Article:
Quantifying the blood oxygenation level dependent effect in cerebral blood volume-weighted functional MRI at 9.4T

Magn Reson Med. 2007 Sep;58(3):616-21. doi: 10.1002/mrm.21354.


In cerebral blood volume (CBV)-weighted functional MRI (fMRI) employing superparamagnetic contrast agent, iron dose and blood oxygenation level dependent (BOLD) contamination are two important issues for experimental design and CBV quantification. Both BOLD and CBV-weighted fMRI are based upon the susceptibility effect, to which spin-echo and gradient-echo sequences have different sensitivities. In the present study, CBV-weighted fMRI was conducted using spin-echo and gradient-echo sequences at 9.4T by systematically changing the doses of contrast agent. Results suggest that BOLD contamination is a significant component in CBV-weighted fMRI at high field, particularly when relatively low dose of contrast agent is administered. A mathematical model was developed to quantify the extravascular (EV) BOLD effect. With a TE of 35 ms, the EV BOLD effect was estimated to account for 76+/-12% of the observed spin-echo fMRI signal at 9.4T. These data suggest that correcting BOLD effect may be necessary for accurately quantifying activation-induced CBV changes at high field.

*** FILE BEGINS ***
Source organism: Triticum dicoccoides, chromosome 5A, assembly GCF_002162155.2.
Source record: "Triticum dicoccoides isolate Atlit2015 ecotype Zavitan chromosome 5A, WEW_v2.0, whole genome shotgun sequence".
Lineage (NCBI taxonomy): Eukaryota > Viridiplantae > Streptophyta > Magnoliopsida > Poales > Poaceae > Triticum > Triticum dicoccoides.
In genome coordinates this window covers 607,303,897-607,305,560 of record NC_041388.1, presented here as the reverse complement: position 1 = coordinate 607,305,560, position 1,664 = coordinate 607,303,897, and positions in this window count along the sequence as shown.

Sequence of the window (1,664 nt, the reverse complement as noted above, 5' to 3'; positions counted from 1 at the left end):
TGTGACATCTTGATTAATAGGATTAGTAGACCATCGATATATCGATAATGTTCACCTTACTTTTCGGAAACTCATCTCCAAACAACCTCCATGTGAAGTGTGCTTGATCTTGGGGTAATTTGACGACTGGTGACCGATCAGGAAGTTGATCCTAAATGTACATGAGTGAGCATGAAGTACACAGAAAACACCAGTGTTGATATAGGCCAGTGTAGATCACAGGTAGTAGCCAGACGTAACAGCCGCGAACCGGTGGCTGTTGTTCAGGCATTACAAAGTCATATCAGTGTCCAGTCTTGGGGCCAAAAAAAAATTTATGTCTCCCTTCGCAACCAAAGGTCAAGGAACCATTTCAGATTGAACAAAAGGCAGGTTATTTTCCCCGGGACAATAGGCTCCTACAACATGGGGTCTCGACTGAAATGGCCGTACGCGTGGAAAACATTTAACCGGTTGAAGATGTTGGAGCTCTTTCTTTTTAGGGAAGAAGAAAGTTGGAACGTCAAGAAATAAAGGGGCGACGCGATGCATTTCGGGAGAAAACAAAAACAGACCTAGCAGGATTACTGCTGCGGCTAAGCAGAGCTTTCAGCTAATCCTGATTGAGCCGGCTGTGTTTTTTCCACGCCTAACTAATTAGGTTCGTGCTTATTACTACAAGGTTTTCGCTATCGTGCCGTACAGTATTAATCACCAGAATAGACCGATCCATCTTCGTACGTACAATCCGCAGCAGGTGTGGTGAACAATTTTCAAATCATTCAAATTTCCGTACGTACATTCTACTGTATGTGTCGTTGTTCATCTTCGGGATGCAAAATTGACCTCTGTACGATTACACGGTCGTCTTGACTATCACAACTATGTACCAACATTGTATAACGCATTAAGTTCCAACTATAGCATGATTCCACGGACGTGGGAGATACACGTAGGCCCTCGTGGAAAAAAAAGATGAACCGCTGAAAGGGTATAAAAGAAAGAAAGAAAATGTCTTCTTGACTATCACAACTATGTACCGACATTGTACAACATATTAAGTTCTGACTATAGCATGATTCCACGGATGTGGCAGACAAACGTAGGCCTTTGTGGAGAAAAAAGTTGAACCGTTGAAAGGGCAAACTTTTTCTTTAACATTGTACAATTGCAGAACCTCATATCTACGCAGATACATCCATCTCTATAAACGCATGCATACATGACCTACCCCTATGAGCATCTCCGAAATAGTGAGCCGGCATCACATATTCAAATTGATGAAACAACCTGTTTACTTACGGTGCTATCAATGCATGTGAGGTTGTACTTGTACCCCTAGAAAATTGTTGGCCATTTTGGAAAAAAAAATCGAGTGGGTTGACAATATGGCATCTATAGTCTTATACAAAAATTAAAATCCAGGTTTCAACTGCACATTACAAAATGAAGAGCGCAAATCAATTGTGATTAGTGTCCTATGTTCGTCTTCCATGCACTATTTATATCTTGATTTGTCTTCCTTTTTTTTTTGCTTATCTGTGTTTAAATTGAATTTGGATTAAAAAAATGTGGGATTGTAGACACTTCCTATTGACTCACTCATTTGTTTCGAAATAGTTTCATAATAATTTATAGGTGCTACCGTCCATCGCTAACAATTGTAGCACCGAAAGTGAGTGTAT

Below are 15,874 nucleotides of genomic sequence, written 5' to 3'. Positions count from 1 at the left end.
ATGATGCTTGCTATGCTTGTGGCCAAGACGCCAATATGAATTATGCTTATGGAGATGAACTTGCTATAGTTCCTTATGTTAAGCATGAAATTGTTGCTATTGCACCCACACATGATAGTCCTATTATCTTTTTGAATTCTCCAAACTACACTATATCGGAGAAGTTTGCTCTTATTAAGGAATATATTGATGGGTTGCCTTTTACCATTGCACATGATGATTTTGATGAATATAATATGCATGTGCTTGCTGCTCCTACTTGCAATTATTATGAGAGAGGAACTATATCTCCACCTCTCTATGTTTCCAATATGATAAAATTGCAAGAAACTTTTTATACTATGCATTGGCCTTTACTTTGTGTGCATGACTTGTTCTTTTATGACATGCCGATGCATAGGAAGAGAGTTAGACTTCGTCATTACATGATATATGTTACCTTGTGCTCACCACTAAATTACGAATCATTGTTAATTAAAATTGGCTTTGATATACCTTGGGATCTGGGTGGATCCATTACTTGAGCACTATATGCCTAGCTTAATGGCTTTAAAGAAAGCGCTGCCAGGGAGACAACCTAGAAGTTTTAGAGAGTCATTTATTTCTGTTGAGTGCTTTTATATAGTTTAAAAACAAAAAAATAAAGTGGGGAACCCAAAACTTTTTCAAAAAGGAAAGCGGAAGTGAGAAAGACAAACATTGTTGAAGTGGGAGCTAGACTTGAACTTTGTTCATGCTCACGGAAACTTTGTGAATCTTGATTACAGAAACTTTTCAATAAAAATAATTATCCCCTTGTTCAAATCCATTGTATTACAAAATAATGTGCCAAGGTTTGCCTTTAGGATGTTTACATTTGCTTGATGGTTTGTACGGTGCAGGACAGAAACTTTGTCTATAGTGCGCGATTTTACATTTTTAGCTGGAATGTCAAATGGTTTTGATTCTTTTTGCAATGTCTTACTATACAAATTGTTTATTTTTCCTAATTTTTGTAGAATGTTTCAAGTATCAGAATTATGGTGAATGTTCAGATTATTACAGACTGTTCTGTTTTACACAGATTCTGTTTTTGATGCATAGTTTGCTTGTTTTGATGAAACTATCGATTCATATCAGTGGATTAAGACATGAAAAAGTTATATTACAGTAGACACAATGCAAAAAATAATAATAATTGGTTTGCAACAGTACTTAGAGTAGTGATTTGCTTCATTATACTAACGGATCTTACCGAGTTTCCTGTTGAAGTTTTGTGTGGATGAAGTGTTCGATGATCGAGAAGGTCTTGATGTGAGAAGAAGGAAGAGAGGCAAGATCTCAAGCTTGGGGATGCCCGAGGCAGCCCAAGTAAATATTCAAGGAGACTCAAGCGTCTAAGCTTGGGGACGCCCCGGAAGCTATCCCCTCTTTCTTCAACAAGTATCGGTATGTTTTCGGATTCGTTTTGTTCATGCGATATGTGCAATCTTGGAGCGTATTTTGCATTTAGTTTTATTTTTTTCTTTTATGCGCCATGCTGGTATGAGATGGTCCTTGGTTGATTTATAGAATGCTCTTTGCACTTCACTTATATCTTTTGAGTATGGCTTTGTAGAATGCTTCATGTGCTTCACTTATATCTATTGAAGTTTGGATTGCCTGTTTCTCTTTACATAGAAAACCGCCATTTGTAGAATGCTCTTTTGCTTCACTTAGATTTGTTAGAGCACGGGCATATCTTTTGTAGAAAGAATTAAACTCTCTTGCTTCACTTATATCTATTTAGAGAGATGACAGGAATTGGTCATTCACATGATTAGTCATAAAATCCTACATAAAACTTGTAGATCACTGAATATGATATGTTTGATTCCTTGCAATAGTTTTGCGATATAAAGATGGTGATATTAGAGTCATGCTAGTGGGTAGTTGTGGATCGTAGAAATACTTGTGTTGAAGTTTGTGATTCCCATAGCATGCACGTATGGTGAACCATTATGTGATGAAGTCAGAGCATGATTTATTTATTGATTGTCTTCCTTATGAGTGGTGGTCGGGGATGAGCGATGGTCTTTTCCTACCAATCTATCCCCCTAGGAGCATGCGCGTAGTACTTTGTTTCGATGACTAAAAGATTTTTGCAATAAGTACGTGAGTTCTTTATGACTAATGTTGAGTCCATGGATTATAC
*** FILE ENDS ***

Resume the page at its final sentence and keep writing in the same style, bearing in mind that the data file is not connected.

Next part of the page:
Publication types

  • Research Support, N.I.H., Intramural

MeSH terms

  • Algorithms
  • Animals
  • Artifacts
  • Blood Volume / physiology*
  • Brain / blood supply*
  • Brain / metabolism
  • Cerebrovascular Circulation / physiology*
  • Contrast Media / administration & dosage
  • Dextrans
  • Electric Stimulation
  • Ferrosoferric Oxide
  • Foot / innervation
  • Image Enhancement / methods
  • Image Processing, Computer-Assisted / methods
  • Iron / administration & dosage
  • Magnetic Resonance Imaging / methods*
  • Magnetite Nanoparticles
  • Models, Biological
  • Oxides / administration & dosage
  • Oxygen / blood*
  • Peripheral Nerves / physiology
  • Rats


  • Contrast Media
  • Dextrans
  • Magnetite Nanoparticles
  • Oxides
  • ferumoxtran-10
  • Iron
  • Oxygen
  • Ferrosoferric Oxide